The largest and most rigorous social robot study ever undertaken has shown a positive albeit modest effect on agitation in people with dementia, according to the lead researcher.
The research published last week in the Journal of American Medical Directors Association was led by Professor Wendy Moyle from Griffith University and built on her previous studies showing benefits for people with dementia, including reduced anxiety and a decreased tendency to wander.
The latest research showed that Paro – a robotic seal invented by Japanese engineers and costing around $8,500 – could benefit people with dementia through reduced agitation and increased engagement.
“Our Paro study is the largest and most rigorous of any social robot study that has ever been undertaken anywhere,” Professor Moyle told Australian Ageing Agenda.
“Our study has shown an effect, albeit it a modest effect on agitation. This was our primary outcome and the most difficult of symptoms of dementia to reduce,” said Professor Moyle, who is program director at the Menzies Health Institute Queensland.
While the study findings supported the effectiveness of Paro, they also suggested that where there were limited resources, a soft toy animal may be used effectively with a person with dementia, she said.
Paro can respond to touch, temperature and voice and can learn its name.
Around 2,000 Paros are used around the world, including about 100 in Australia.
The National Health and Medical Research Council funded-study, which is the largest ever conducted of social robots, involved 415 residents aged 60-plus with a diagnosis of dementia from 28 residential care facilities in South-East Queensland.
One group interacted with Paro and another with a plush toy (a Paro with robotic features disabled) for 15 minutes three times a week for 10 weeks while a third group had routine care.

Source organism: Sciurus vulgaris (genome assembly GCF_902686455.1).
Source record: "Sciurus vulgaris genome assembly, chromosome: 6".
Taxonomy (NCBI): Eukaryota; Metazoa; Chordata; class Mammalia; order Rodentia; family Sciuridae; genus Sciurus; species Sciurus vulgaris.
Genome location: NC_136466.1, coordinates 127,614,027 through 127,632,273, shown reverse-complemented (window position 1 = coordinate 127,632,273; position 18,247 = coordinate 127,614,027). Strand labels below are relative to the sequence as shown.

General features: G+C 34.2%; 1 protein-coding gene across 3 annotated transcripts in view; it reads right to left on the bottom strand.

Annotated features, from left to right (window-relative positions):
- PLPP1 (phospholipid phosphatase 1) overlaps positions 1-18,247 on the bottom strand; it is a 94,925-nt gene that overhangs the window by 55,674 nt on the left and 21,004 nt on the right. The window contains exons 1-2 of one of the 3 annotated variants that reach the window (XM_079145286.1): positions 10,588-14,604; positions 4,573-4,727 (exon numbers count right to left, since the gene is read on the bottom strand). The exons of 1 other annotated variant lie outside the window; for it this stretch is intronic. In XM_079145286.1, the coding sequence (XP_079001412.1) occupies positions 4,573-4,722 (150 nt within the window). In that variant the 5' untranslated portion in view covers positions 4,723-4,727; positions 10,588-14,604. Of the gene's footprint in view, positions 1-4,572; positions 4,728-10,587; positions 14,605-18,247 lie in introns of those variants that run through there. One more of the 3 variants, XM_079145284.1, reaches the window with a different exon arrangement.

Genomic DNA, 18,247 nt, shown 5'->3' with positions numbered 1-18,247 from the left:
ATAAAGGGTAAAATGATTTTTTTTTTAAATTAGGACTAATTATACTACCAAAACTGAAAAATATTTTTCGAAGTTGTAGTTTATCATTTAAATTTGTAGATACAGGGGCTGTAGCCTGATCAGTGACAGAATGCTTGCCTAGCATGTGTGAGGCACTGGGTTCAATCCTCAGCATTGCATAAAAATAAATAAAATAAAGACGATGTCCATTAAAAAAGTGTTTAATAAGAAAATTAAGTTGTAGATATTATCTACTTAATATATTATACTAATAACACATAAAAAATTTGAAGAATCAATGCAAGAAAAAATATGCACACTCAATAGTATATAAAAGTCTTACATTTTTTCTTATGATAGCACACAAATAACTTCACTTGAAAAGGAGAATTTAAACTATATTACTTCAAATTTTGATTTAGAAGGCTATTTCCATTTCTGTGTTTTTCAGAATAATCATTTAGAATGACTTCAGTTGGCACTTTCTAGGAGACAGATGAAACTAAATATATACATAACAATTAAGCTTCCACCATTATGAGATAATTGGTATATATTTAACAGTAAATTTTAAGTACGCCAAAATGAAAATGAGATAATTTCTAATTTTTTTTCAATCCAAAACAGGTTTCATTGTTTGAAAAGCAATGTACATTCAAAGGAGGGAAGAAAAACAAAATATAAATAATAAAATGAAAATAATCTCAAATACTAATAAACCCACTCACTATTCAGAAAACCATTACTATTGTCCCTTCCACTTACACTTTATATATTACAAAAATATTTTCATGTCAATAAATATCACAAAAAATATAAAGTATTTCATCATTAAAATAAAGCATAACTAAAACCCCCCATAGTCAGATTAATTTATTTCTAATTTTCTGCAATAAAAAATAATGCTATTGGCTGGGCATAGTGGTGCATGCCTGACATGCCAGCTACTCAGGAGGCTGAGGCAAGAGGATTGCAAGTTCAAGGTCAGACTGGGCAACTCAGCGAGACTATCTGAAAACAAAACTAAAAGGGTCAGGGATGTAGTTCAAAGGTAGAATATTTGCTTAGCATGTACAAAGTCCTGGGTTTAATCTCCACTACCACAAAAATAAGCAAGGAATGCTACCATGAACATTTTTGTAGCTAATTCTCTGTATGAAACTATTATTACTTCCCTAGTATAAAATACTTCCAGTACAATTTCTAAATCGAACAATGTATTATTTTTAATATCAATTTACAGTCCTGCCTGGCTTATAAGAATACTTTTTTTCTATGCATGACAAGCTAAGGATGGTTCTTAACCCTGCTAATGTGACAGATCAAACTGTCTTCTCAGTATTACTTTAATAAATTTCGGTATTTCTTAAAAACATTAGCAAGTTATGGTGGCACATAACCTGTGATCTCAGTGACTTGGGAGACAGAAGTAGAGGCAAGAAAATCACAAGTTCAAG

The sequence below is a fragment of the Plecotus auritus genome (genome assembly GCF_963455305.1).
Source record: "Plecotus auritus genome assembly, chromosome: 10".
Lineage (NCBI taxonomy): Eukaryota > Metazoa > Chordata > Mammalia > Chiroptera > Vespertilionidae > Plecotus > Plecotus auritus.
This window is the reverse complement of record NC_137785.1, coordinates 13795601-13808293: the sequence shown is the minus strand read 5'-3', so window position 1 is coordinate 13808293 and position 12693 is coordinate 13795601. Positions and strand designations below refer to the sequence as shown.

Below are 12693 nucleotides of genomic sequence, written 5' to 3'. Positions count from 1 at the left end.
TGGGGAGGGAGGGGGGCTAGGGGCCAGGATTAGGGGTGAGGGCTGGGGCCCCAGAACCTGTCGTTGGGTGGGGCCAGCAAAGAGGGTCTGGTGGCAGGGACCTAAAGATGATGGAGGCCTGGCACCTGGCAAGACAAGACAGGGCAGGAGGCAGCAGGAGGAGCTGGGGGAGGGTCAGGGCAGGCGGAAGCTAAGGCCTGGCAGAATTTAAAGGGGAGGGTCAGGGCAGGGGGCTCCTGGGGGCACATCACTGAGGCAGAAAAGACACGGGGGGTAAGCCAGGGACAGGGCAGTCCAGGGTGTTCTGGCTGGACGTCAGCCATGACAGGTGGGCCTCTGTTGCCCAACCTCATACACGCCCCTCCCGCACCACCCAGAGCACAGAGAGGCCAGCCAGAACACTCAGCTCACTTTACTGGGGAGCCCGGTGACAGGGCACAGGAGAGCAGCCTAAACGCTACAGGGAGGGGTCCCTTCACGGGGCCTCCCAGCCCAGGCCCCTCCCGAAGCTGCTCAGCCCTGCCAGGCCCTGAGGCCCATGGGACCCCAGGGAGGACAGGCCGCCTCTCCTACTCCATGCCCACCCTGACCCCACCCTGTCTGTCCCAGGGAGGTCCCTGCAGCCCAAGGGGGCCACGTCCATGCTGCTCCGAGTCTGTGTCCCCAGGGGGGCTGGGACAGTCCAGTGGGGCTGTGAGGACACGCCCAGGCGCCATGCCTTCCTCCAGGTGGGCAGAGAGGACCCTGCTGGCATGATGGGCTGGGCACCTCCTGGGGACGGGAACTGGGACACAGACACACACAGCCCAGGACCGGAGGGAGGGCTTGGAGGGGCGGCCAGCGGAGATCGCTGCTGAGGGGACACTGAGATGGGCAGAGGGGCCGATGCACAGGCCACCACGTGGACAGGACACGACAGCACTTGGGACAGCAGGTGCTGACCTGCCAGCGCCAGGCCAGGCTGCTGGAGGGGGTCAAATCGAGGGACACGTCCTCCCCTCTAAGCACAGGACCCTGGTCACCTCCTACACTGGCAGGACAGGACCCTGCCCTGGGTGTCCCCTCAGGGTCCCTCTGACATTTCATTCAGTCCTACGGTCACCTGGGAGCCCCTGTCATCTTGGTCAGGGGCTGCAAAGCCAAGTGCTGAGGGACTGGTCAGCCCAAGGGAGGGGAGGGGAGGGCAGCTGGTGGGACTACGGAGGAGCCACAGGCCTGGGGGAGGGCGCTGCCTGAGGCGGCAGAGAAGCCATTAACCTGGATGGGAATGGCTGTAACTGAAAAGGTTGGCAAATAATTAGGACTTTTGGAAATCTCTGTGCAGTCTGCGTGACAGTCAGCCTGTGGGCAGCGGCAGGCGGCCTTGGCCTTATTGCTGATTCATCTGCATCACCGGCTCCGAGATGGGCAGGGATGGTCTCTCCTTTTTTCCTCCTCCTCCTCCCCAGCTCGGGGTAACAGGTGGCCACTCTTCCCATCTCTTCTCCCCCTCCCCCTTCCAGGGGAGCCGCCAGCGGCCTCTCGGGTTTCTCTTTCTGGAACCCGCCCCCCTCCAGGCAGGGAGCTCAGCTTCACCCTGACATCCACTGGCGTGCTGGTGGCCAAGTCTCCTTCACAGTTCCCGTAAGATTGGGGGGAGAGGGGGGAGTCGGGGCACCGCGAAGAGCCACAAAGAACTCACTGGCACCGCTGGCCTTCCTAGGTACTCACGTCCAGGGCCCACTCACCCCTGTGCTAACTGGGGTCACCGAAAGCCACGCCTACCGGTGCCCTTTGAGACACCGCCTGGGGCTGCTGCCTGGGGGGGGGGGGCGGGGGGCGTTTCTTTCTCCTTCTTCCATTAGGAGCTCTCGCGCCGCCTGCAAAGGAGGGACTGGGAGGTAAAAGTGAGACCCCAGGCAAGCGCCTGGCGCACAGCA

“People using Paro were significantly more verbal – talking more to Paro – and visually engaged – they looked at Paro when talking and interacting with Paro – than the other group having the plush toy,” Professor Moyle said.
Both the Paro and plush toy groups were more effective than usual routine care.
“This effect suggests that the robotics of the Paro had an effect on connection and engagement with Paro,” she said.
“The differences, however, were modest.”
Professor Moyle said the study suggested that dementia severity and level of agitation were characteristics that affected whether people engaged with Paro.
The residents in the study had a small dose of Paro or plush toy and it is possible that dose was too low, she said.
“Now that we have seen an effect, we need to concentrate on finding a larger effect through focusing on the characteristics of people we found benefited and also an increased dose of Paro.”
Paro in aged care
Professor Moyle said that Paro did not work with everyone and “should not be used as a mass intervention.”
Furthermore, Paro should be used when staff or family are busy and not as a substitute for human contact, she said.
“Staff need to fully understand how to use Paro and its technology before it can be effectively used with people with dementia.”
This story has been updated for accuracy.
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